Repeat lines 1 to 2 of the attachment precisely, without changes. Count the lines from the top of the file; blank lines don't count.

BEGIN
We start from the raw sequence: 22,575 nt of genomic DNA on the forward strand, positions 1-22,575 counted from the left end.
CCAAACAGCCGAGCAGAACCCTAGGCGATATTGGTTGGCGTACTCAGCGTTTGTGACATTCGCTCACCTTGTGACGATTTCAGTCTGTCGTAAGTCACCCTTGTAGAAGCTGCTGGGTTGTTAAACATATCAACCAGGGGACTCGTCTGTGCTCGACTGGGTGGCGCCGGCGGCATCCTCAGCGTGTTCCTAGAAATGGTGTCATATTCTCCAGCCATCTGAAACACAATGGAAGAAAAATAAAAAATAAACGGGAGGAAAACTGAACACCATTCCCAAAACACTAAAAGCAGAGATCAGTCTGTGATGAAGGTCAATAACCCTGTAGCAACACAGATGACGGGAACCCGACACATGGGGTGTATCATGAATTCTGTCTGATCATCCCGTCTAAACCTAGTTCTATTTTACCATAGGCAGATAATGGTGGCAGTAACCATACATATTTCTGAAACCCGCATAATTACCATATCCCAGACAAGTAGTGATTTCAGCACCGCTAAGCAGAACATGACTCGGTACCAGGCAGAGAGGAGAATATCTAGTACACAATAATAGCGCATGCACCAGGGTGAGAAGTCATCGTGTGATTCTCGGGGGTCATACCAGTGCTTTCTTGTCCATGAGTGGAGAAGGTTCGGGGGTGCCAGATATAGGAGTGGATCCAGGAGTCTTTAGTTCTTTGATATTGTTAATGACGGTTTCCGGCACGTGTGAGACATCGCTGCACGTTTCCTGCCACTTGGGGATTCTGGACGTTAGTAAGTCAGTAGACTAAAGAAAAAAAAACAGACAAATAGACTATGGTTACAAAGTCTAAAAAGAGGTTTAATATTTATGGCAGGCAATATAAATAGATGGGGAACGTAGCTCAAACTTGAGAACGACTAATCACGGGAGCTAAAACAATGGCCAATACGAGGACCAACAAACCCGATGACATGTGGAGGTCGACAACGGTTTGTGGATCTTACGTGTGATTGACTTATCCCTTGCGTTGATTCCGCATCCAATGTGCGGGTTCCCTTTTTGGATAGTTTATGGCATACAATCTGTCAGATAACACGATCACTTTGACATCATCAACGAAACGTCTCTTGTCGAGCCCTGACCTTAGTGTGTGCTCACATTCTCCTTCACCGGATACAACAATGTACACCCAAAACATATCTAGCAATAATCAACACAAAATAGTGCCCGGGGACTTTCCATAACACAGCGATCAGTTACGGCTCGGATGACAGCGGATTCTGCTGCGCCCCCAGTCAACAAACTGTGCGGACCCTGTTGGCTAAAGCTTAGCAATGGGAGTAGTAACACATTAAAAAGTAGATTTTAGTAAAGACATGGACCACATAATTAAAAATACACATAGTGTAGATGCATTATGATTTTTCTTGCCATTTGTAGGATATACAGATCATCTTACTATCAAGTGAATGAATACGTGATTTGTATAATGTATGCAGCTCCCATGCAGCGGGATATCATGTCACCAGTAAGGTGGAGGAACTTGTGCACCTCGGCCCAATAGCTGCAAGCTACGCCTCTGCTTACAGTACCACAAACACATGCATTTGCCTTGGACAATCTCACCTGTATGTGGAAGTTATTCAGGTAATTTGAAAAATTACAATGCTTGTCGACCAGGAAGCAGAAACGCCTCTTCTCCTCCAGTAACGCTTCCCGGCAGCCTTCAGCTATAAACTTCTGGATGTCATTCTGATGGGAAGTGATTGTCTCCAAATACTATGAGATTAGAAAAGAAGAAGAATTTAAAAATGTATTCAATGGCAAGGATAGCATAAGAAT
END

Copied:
We start from the raw sequence: 22,575 nt of genomic DNA on the forward strand, positions 1-22,575 counted from the left end.
CCAAACAGCCGAGCAGAACCCTAGGCGATATTGGTTGGCGTACTCAGCGTTTGTGACATTCGCTCACCTTGTGACGATTTCAGTCTGTCGTAAGTCACCCTTGTAGAAGCTGCTGGGTTGTTAAACATATCAACCAGGGGACTCGTCTGTGCTCGACTGGGTGGCGCCGGCGGCATCCTCAGCGTGTTCCTAGAAATGGTGTCATATTCTCCAGCCATCTGAAACACAATGGAAGAAAAATAAAAAATAAACGGGAGGAAAACTGAACACCATTCCCAAAACACTAAAAGCAGAGATCAGTCTGTGATGAAGGTCAATAACCCTGTAGCAACACAGATGACGGGAACCCGACACATGGGGTGTATCATGAATTCTGTCTGATCATCCCGTCTAAACCTAGTTCTATTTTACCATAGGCAGATAATGGTGGCAGTAACCATACATATTTCTGAAACCCGCATAATTACCATATCCCAGACAAGTAGTGATTTCAGCACCGCTAAGCAGAACATGACTCGGTACCAGGCAGAGAGGAGAATATCTAGTACACAATAATAGCGCATGCACCAGGGTGAGAAGTCATCGTGTGATTCTCGGGGGTCATACCAGTGCTTTCTTGTCCATGAGTGGAGAAGGTTCGGGGGTGCCAGATATAGGAGTGGATCCAGGAGTCTTTAGTTCTTTGATATTGTTAATGACGGTTTCCGGCACGTGTGAGACATCGCTGCACGTTTCCTGCCACTTGGGGATTCTGGACGTTAGTAAGTCAGTAGACTAAAGAAAAAAAAACAGACAAATAGACTATGGTTACAAAGTCTAAAAAGAGGTTTAATATTTATGGCAGGCAATATAAATAGATGGGGAACGTAGCTCAAACTTGAGAACGACTAATCACGGGAGCTAAAACAATGGCCAATACGAGGACCAACAAACCCGATGACATGTGGAGGTCGACAACGGTTTGTGGATCTTACGTGTGATTGACTTATCCCTTGCGTTGATTCCGCATCCAATGTGCGGGTTCCCTTTTTGGATAGTTTATGGCATACAATCTGTCAGATAACACGATCACTTTGACATCATCAACGAAACGTCTCTTGTCGAGCCCTGACCTTAGTGTGTGCTCACATTCTCCTTCACCGGATACAACAATGTACACCCAAAACATATCTAGCAATAATCAACACAAAATAGTGCCCGGGGACTTTCCATAACACAGCGATCAGTTACGGCTCGGATGACAGCGGATTCTGCTGCGCCCCCAGTCAACAAACTGTGCGGACCCTGTTGGCTAAAGCTTAGCAATGGGAGTAGTAACACATTAAAAAGTAGATTTTAGTAAAGACATGGACCACATAATTAAAAATACACATAGTGTAGATGCATTATGATTTTTCTTGCCATTTGTAGGATATACAGATCATCTTACTATCAAGTGAATGAATACGTGATTTGTATAATGTATGCAGCTCCCATGCAGCGGGATATCATGTCACCAGTAAGGTGGAGGAACTTGTGCACCTCGGCCCAATAGCTGCAAGCTACGCCTCTGCTTACAGTACCACAAACACATGCATTTGCCTTGGACAATCTCACCTGTATGTGGAAGTTATTCAGGTAATTTGAAAAATTACAATGCTTGTCGACCAGGAAGCAGAAACGCCTCTTCTCCTCCAGTAACGCTTCCCGGCAGCCTTCAGCTATAAACTTCTGGATGTCATTCTGATGGGAAGTGATTGTCTCCAAATACTATGAGATTAGAAAAGAAGAAGAATTTAAAAATGTATTCAATGGCAAGGATAGCATAAGAAT